28/07/12 - Theatre review: National Theatre Live - Frankenstein

Having missed the sell-out performances of Frankenstein when it first played at the National Theatre – the result of living up North and being a poor student – and then again the first round of NT Live screenings last year, I thought I’d lost my chance.  Which means I was over the moon to find out that, due to its huge popularity, the National Theatre would be screening the production again in the summer of 2012.  After convincing my dad that of course this was what he wanted to do on Father’s Day, we booked tickets to the showing on Sunday 17th June, with Johnny Lee Miller playing the role of the Creature.  Because, for anyone who isn’t aware, that was part of this production’s immense appeal; the novelty of the two leading actors (Miller and Benedict Cumberbatch) swapping the roles of Frankenstein and his monster on alternate nights (or weeks, I’m not entirely certain on the details).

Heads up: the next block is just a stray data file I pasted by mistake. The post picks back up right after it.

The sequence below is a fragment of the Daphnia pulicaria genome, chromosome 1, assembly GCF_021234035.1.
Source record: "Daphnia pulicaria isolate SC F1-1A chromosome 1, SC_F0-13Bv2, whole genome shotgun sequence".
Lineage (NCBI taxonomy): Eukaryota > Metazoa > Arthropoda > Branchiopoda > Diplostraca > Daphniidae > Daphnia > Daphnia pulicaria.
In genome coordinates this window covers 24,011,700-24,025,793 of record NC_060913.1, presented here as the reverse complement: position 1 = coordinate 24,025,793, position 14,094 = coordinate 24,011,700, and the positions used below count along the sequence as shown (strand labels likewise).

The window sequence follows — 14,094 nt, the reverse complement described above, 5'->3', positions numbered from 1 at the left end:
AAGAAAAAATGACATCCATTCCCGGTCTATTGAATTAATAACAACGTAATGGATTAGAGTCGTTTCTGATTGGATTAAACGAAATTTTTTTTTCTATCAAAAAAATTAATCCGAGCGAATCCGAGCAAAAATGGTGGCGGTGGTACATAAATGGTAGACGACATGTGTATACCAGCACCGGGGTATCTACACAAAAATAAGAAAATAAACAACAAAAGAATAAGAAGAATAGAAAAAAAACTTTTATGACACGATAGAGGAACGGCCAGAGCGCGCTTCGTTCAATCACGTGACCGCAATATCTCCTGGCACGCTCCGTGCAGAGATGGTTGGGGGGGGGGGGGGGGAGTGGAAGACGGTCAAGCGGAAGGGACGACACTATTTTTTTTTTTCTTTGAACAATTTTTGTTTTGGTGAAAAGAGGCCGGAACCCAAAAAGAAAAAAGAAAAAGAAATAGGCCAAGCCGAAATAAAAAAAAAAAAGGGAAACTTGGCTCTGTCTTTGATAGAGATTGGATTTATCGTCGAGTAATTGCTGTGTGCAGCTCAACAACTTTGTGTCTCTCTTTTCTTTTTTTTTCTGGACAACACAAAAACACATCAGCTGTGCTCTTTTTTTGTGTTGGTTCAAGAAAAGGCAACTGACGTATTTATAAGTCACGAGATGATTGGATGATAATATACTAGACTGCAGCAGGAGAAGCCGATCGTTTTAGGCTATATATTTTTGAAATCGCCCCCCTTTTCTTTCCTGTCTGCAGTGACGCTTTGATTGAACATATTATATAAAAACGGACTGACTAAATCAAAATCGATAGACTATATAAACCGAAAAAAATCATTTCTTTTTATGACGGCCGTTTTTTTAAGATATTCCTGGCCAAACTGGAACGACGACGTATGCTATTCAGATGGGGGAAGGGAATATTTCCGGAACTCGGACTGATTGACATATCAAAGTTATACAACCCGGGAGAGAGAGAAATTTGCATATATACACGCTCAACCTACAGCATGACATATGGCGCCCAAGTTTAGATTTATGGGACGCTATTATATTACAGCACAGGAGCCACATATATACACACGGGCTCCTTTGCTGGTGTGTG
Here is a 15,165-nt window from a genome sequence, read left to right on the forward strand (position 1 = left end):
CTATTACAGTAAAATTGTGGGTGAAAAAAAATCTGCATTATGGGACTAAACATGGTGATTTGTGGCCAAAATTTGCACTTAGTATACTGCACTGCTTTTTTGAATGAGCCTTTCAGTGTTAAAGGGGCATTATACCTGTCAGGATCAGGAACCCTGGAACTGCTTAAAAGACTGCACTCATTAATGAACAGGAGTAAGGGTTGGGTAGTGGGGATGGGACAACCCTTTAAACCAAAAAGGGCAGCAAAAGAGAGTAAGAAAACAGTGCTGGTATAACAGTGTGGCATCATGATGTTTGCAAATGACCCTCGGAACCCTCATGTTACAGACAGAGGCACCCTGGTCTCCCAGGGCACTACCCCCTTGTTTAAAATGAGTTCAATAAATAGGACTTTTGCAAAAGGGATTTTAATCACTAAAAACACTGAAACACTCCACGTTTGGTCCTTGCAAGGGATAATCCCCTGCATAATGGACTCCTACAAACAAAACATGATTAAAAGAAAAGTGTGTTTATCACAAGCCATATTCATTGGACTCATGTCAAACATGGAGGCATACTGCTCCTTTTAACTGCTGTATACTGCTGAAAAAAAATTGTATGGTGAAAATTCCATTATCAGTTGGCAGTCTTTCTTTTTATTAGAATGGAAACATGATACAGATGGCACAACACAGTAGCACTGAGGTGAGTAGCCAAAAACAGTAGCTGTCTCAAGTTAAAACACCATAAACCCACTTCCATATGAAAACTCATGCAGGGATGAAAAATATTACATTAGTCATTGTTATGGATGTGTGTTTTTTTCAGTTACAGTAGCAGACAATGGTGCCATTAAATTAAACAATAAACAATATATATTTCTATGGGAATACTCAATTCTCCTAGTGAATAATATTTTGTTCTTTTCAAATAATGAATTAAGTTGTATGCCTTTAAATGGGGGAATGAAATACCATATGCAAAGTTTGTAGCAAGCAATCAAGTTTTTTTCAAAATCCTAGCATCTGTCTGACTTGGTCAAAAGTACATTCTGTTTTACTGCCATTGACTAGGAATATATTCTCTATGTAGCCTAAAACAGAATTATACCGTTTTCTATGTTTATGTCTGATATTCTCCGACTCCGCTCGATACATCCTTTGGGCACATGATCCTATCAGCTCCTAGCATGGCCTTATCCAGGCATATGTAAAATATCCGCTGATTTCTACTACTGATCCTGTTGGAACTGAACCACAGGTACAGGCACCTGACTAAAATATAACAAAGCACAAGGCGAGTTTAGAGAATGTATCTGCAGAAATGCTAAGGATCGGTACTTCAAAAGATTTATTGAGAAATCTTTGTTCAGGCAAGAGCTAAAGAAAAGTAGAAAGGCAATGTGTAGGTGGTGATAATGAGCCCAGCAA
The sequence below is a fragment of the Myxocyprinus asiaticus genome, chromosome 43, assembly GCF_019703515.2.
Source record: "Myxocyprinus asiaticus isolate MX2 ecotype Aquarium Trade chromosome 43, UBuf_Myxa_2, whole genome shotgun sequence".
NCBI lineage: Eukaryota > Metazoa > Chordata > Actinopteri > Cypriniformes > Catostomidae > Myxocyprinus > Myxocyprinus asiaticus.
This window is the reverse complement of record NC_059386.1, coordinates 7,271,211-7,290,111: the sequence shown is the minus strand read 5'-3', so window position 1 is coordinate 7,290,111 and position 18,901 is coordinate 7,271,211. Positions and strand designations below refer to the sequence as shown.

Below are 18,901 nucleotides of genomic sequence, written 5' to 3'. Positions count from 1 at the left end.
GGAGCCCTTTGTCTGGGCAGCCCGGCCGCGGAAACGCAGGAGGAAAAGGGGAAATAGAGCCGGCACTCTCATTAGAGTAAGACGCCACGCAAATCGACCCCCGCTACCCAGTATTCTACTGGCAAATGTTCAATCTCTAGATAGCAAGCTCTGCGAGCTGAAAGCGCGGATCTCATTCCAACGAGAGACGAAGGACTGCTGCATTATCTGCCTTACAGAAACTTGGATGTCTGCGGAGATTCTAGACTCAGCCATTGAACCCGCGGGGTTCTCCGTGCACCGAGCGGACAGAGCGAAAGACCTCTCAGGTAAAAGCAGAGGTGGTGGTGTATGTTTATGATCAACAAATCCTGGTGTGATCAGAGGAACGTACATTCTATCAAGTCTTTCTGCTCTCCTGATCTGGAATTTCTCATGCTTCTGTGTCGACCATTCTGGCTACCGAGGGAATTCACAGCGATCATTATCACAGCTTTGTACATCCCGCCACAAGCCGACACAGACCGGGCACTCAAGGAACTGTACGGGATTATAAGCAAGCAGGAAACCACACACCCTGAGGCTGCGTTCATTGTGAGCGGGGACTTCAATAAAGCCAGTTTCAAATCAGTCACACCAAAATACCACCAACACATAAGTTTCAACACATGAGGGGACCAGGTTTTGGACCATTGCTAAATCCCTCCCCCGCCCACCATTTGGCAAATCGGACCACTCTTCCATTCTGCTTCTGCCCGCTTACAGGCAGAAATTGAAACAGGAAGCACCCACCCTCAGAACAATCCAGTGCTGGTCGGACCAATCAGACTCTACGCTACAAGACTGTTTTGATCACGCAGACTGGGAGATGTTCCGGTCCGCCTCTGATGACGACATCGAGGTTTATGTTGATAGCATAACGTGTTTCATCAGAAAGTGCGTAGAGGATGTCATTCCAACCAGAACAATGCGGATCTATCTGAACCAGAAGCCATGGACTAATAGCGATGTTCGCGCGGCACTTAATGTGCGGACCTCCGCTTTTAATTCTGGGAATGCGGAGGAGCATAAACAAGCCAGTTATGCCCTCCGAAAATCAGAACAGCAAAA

I went into the cinema with absolutely no preconceptions.  I have never read Mary Shelley’s original novel nor seen any of the many screen adaptations.  I was aware of the stereotypical Frankenstein image – tall, green, bolt through the neck – but I knew that wouldn’t be what I was about to see.  What I did witness was a spectacular production which raised some pretty heavy moral issues, despite some inconsistency in the abilities of the supporting cast.  Danny Boyle's direction was innovative and there were actually some elements in the London 2012 Olympics Opening Ceremony which were reminiscent of Frankenstein.